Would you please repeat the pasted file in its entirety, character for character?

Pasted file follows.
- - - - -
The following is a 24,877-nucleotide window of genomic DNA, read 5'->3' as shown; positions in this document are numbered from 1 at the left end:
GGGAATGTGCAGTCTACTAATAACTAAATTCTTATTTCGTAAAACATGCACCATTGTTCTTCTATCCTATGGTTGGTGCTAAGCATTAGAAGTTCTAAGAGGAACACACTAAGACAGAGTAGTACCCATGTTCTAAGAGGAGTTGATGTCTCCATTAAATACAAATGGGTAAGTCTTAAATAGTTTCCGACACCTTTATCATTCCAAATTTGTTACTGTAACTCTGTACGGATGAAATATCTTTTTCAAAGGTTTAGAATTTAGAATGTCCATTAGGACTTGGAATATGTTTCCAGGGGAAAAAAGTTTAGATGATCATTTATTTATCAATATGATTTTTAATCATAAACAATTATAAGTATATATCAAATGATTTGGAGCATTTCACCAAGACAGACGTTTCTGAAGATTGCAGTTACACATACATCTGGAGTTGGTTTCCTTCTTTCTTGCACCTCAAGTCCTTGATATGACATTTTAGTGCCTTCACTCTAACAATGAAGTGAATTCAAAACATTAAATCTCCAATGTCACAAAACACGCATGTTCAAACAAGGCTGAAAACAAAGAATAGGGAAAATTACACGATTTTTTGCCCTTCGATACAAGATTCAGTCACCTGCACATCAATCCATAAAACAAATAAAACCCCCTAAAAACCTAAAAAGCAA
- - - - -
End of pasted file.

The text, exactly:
The following is a 24,877-nucleotide window of genomic DNA, read 5'->3' as shown; positions in this document are numbered from 1 at the left end:
GGGAATGTGCAGTCTACTAATAACTAAATTCTTATTTCGTAAAACATGCACCATTGTTCTTCTATCCTATGGTTGGTGCTAAGCATTAGAAGTTCTAAGAGGAACACACTAAGACAGAGTAGTACCCATGTTCTAAGAGGAGTTGATGTCTCCATTAAATACAAATGGGTAAGTCTTAAATAGTTTCCGACACCTTTATCATTCCAAATTTGTTACTGTAACTCTGTACGGATGAAATATCTTTTTCAAAGGTTTAGAATTTAGAATGTCCATTAGGACTTGGAATATGTTTCCAGGGGAAAAAAGTTTAGATGATCATTTATTTATCAATATGATTTTTAATCATAAACAATTATAAGTATATATCAAATGATTTGGAGCATTTCACCAAGACAGACGTTTCTGAAGATTGCAGTTACACATACATCTGGAGTTGGTTTCCTTCTTTCTTGCACCTCAAGTCCTTGATATGACATTTTAGTGCCTTCACTCTAACAATGAAGTGAATTCAAAACATTAAATCTCCAATGTCACAAAACACGCATGTTCAAACAAGGCTGAAAACAAAGAATAGGGAAAATTACACGATTTTTTGCCCTTCGATACAAGATTCAGTCACCTGCACATCAATCCATAAAACAAATAAAACCCCCTAAAAACCTAAAAAGCAA